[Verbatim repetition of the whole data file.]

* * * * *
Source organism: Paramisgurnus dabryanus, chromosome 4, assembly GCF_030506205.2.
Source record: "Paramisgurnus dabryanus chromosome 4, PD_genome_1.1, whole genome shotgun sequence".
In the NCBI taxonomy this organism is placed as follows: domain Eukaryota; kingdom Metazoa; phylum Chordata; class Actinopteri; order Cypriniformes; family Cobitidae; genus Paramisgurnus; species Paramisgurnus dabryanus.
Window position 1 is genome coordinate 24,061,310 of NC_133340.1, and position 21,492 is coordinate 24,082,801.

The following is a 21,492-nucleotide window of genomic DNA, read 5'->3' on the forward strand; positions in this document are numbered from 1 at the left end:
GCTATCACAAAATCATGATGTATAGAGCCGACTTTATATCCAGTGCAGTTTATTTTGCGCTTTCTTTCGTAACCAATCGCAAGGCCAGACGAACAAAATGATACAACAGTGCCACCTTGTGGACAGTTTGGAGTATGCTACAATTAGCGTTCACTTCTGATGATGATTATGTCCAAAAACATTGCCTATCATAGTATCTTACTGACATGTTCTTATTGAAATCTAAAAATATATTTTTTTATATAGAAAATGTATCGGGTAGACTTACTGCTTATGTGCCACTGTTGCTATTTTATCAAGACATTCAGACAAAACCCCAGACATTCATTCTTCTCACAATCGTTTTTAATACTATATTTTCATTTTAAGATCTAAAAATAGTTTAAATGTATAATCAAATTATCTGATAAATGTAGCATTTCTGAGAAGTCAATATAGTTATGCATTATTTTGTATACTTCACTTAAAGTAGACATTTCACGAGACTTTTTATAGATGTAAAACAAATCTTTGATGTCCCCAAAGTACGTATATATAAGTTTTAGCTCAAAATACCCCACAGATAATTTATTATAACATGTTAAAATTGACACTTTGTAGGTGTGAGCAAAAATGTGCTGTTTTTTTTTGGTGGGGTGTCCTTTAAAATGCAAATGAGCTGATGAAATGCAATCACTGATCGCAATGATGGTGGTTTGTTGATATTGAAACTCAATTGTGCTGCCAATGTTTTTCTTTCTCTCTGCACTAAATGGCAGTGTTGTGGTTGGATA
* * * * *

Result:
Source organism: Paramisgurnus dabryanus, chromosome 4, assembly GCF_030506205.2.
Source record: "Paramisgurnus dabryanus chromosome 4, PD_genome_1.1, whole genome shotgun sequence".
In the NCBI taxonomy this organism is placed as follows: domain Eukaryota; kingdom Metazoa; phylum Chordata; class Actinopteri; order Cypriniformes; family Cobitidae; genus Paramisgurnus; species Paramisgurnus dabryanus.
Window position 1 is genome coordinate 24,061,310 of NC_133340.1, and position 21,492 is coordinate 24,082,801.

The following is a 21,492-nucleotide window of genomic DNA, read 5'->3' on the forward strand; positions in this document are numbered from 1 at the left end:
GCTATCACAAAATCATGATGTATAGAGCCGACTTTATATCCAGTGCAGTTTATTTTGCGCTTTCTTTCGTAACCAATCGCAAGGCCAGACGAACAAAATGATACAACAGTGCCACCTTGTGGACAGTTTGGAGTATGCTACAATTAGCGTTCACTTCTGATGATGATTATGTCCAAAAACATTGCCTATCATAGTATCTTACTGACATGTTCTTATTGAAATCTAAAAATATATTTTTTTATATAGAAAATGTATCGGGTAGACTTACTGCTTATGTGCCACTGTTGCTATTTTATCAAGACATTCAGACAAAACCCCAGACATTCATTCTTCTCACAATCGTTTTTAATACTATATTTTCATTTTAAGATCTAAAAATAGTTTAAATGTATAATCAAATTATCTGATAAATGTAGCATTTCTGAGAAGTCAATATAGTTATGCATTATTTTGTATACTTCACTTAAAGTAGACATTTCACGAGACTTTTTATAGATGTAAAACAAATCTTTGATGTCCCCAAAGTACGTATATATAAGTTTTAGCTCAAAATACCCCACAGATAATTTATTATAACATGTTAAAATTGACACTTTGTAGGTGTGAGCAAAAATGTGCTGTTTTTTTTTGGTGGGGTGTCCTTTAAAATGCAAATGAGCTGATGAAATGCAATCACTGATCGCAATGATGGTGGTTTGTTGATATTGAAACTCAATTGTGCTGCCAATGTTTTTCTTTCTCTCTGCACTAAATGGCAGTGTTGTGGTTGGATA